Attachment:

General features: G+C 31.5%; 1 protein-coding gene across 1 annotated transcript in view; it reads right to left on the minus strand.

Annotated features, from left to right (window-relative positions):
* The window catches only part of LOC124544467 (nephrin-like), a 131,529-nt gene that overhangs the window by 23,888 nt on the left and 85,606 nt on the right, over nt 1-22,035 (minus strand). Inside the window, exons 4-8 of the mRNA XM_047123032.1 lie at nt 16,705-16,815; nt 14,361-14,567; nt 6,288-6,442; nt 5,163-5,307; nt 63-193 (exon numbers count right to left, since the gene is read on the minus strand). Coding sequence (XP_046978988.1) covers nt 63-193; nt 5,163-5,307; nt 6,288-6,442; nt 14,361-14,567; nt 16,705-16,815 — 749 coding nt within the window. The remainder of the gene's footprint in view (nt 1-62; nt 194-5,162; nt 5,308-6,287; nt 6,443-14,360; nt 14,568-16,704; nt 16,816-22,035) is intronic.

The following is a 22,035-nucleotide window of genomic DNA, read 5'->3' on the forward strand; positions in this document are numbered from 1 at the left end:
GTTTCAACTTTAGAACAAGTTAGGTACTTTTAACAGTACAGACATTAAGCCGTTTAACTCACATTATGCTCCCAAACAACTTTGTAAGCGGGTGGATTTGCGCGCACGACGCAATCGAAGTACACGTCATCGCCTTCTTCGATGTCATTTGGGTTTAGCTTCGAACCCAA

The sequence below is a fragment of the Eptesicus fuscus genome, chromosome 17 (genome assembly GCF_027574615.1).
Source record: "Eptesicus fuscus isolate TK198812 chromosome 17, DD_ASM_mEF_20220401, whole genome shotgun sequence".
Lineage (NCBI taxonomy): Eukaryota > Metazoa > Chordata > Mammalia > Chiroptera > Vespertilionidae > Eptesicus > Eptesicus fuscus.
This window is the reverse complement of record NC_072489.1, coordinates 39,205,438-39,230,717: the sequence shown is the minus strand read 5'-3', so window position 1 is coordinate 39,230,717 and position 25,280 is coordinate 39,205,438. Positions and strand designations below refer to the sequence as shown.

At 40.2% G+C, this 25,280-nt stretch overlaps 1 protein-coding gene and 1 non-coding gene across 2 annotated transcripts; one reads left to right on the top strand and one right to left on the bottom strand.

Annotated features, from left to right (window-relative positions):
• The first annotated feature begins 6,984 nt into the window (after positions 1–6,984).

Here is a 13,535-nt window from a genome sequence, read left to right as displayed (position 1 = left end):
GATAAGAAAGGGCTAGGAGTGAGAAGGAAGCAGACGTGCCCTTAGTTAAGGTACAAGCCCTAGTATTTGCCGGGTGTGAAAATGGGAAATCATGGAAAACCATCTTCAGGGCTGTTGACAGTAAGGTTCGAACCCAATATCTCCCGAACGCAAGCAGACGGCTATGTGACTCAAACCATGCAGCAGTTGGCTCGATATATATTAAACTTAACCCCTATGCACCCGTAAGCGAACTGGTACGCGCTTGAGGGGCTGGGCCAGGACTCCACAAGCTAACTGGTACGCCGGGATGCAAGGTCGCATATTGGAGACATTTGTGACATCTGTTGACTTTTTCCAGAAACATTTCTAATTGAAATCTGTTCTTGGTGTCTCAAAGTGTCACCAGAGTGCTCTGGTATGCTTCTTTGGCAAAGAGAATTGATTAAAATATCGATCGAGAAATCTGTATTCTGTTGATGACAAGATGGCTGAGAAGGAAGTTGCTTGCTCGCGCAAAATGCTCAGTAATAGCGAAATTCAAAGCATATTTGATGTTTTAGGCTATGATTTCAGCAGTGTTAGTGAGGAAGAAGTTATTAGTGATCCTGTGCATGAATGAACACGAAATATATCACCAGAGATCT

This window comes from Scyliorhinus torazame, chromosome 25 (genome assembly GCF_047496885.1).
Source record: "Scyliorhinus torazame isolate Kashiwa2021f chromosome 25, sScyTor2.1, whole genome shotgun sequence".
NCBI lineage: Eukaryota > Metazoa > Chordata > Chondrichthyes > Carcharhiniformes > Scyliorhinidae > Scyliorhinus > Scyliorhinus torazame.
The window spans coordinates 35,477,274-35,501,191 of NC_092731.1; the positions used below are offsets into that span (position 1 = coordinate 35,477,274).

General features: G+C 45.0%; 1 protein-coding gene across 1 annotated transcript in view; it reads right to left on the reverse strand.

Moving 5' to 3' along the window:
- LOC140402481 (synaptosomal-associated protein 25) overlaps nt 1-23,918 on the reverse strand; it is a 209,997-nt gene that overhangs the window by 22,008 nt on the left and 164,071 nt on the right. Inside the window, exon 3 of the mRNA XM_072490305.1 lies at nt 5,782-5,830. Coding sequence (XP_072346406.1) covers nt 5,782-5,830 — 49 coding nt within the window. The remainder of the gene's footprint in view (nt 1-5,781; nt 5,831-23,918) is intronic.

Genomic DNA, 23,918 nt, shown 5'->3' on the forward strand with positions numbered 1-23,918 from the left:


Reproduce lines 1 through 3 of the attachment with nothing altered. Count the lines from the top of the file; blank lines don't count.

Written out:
General features: G+C 31.5%; 1 protein-coding gene across 1 annotated transcript in view; it reads right to left on the minus strand.

Annotated features, from left to right (window-relative positions):
* The window catches only part of LOC124544467 (nephrin-like), a 131,529-nt gene that overhangs the window by 23,888 nt on the left and 85,606 nt on the right, over nt 1-22,035 (minus strand). Inside the window, exons 4-8 of the mRNA XM_047123032.1 lie at nt 16,705-16,815; nt 14,361-14,567; nt 6,288-6,442; nt 5,163-5,307; nt 63-193 (exon numbers count right to left, since the gene is read on the minus strand). Coding sequence (XP_046978988.1) covers nt 63-193; nt 5,163-5,307; nt 6,288-6,442; nt 14,361-14,567; nt 16,705-16,815 — 749 coding nt within the window. The remainder of the gene's footprint in view (nt 1-62; nt 194-5,162; nt 5,308-6,287; nt 6,443-14,360; nt 14,568-16,704; nt 16,816-22,035) is intronic.